Saturday, July 26, 2008

Even Bush & McCain Allow Obama To Set The Foreign Policy Agenda


In two separate stories, the NY Times seems to indicate that Barack Obama, more than 3 months before the election, is already setting the foreign policy agenda for outgoing President George Bush and for senior Arizona Senator John McCain. Elisabeth Bumiller points out that McCain has been wigging out because Bush seems to be taking foreign policy direction from the man most of the world expects to become the next president. Bush still pays lip service to what has now become McCain's Axis of Evil dogma, "[b]ut now the administration’s agreement to consider a “time horizon” for troop withdrawals from Iraq has moved it, at least in the public perception, in the direction of the policies of Senator Barack Obama. That has thrown Mr. McCain on the political defensive in his opposition to a timed withdrawal, Republicans in the party’s foreign party establishment say."

And yesterday, even poor old McCain was forced to acknowledge what everyone in the world seems to agree: Obama's plan to end the war is the way the war is going to end. "First the Iraqi government gave Senator Barack Obama a boost by seeming to embrace his proposal for a 16-month timetable for withdrawing American troops from Iraq. Now could Senator John McCain, who built his candidacy in large part on his opposition to such a schedule, possibly be following suit?"

“I think it’s a pretty good timetable,” Mr. McCain said Friday in an interview on “The Situation Room” on CNN, all grouchy and grumpy and pissed off. After all, he had just spent the week-- as well as the last two years-- claiming timetables were treason. A few days ago he was trying to convince someone watching him on CBS that his Iraq policy has succeeded. Delusionally and desperately he was insisting "We are winning. They’ll come home with honor. And it won’t be just at a set timetable." He was screeching about Obama being naive and unable to understand "the facts on the ground," insisting a timetable would "turn success into defeat."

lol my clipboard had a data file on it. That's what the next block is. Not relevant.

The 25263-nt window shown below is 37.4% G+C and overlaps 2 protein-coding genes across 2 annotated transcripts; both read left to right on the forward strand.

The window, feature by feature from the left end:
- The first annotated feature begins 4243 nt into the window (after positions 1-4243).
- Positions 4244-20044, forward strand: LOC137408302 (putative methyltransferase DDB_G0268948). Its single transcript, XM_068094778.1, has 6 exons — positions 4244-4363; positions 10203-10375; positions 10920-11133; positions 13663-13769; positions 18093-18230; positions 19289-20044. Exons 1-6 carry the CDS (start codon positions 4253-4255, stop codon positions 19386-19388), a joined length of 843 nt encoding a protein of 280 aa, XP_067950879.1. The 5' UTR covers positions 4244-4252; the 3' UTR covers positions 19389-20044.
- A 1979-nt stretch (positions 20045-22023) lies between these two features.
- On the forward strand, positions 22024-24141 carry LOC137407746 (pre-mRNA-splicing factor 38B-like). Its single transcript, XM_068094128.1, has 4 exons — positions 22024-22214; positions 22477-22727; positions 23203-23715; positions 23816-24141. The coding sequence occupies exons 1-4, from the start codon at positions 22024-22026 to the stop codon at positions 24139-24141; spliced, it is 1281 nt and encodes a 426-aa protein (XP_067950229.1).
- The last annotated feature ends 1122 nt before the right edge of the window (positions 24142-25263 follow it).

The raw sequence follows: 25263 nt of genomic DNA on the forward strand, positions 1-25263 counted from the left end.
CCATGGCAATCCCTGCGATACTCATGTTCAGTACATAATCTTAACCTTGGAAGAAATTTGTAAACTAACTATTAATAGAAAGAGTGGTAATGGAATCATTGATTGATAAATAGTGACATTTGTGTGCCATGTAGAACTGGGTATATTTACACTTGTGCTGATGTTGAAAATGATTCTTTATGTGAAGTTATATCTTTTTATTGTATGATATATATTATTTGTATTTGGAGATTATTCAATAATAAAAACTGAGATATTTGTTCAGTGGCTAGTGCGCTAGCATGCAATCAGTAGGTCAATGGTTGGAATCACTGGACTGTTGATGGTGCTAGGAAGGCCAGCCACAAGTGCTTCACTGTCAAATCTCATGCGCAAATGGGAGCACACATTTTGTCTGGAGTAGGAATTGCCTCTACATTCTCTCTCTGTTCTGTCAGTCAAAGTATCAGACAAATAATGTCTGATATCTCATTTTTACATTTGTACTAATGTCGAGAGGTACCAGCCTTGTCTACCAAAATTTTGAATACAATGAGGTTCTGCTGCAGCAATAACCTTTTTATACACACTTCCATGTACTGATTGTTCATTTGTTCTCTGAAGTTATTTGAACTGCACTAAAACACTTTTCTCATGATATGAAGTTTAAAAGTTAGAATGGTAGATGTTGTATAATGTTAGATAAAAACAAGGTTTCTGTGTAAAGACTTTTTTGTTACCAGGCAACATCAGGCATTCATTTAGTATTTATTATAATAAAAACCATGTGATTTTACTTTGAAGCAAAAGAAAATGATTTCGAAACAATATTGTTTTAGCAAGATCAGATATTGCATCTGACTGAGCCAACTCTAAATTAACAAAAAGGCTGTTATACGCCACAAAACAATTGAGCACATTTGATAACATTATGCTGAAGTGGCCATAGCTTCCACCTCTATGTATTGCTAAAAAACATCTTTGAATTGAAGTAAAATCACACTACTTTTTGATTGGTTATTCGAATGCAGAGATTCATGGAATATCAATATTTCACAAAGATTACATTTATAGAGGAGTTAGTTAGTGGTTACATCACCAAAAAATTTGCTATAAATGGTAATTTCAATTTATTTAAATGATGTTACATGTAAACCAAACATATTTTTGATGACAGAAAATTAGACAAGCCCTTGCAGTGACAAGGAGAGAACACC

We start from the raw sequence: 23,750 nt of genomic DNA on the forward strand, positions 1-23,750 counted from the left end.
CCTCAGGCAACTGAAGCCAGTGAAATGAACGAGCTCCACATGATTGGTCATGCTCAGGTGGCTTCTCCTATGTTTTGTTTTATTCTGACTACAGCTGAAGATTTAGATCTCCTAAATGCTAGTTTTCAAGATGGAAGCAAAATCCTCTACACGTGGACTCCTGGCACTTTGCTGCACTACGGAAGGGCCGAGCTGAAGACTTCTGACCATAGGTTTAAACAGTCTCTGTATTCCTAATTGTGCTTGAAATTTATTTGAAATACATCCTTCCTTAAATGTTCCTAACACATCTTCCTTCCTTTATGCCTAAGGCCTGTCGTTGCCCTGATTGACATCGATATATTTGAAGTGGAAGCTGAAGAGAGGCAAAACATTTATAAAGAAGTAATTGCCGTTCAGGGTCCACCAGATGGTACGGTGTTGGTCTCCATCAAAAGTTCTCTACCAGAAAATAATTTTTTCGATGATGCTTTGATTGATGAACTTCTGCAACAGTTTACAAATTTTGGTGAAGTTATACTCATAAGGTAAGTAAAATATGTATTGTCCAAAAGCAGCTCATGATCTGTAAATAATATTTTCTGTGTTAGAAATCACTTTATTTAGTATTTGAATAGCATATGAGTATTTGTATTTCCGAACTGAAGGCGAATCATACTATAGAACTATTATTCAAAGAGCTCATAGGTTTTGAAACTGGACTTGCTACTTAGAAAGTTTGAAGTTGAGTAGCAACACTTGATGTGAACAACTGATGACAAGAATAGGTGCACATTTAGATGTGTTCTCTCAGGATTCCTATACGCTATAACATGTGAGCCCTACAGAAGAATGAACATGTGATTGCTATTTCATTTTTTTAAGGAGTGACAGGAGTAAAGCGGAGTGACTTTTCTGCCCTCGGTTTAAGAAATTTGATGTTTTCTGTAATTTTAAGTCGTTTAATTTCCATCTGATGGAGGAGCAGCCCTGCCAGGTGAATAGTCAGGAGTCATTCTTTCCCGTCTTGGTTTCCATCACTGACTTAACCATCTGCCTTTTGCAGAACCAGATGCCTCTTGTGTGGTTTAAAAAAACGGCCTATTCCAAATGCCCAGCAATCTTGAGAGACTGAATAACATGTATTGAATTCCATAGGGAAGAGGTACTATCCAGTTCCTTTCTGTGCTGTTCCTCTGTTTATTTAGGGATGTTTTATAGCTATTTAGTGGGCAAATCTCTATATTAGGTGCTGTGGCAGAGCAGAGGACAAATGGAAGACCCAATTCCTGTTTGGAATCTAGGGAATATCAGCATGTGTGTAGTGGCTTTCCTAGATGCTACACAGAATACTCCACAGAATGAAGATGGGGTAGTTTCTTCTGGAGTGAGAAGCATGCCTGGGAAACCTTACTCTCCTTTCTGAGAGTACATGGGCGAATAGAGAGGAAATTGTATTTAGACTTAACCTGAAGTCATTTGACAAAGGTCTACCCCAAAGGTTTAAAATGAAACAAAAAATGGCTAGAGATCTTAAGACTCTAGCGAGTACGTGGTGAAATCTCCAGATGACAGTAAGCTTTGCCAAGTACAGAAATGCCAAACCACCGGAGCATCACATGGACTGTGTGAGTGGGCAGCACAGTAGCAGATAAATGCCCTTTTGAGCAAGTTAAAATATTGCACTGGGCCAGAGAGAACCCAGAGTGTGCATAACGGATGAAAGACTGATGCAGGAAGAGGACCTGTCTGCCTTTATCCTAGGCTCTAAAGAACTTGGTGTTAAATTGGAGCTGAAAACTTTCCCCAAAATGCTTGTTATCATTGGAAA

Republicans also say the administration’s decision to authorize high-level talks with Iran and North Korea has undercut Mr. McCain’s skepticism about engagement with those countries, leaving the perception that he is more conservative than Mr. Bush on the issue.

Essentially, as the administration has taken a more pragmatic approach to foreign policy, the decision of Mr. McCain to adhere to his more hawkish positions illustrates the continuing influence of neoconservatives on his thinking even as they are losing clout within the administration.

The worst of the unindicted war criminals and Bush Regime extremists, like John Bolton, are trying to spin all this as a good thing for McCain. "[I]f you believe as I do that this administration is in the midst of an intellectual collapse," said a man who should be spending the rest of his life in prison, "it doesn’t hurt McCain. Occasionally in politics it helps to be right.” But wiser men that Bolton think he and the people around him-- people who are also around John McCain actually want to start World War IV. Zbigniew Brzezinski:
"Well, if McCain is president and if his Secretary of State is Joe Lieberman and his Secretary of Defense is [Rudolph] Giuliani, we will be moving towards the World War IV that they have been both favoring and predicting," he said, calling that an "appalling concept" (and adding that by their lights, the Cold War counted as World War III). "So it depends on who are the principal officers. If it's [Richard] Armitage, or if it were to be Brent Scowcroft, I think it would be very different."



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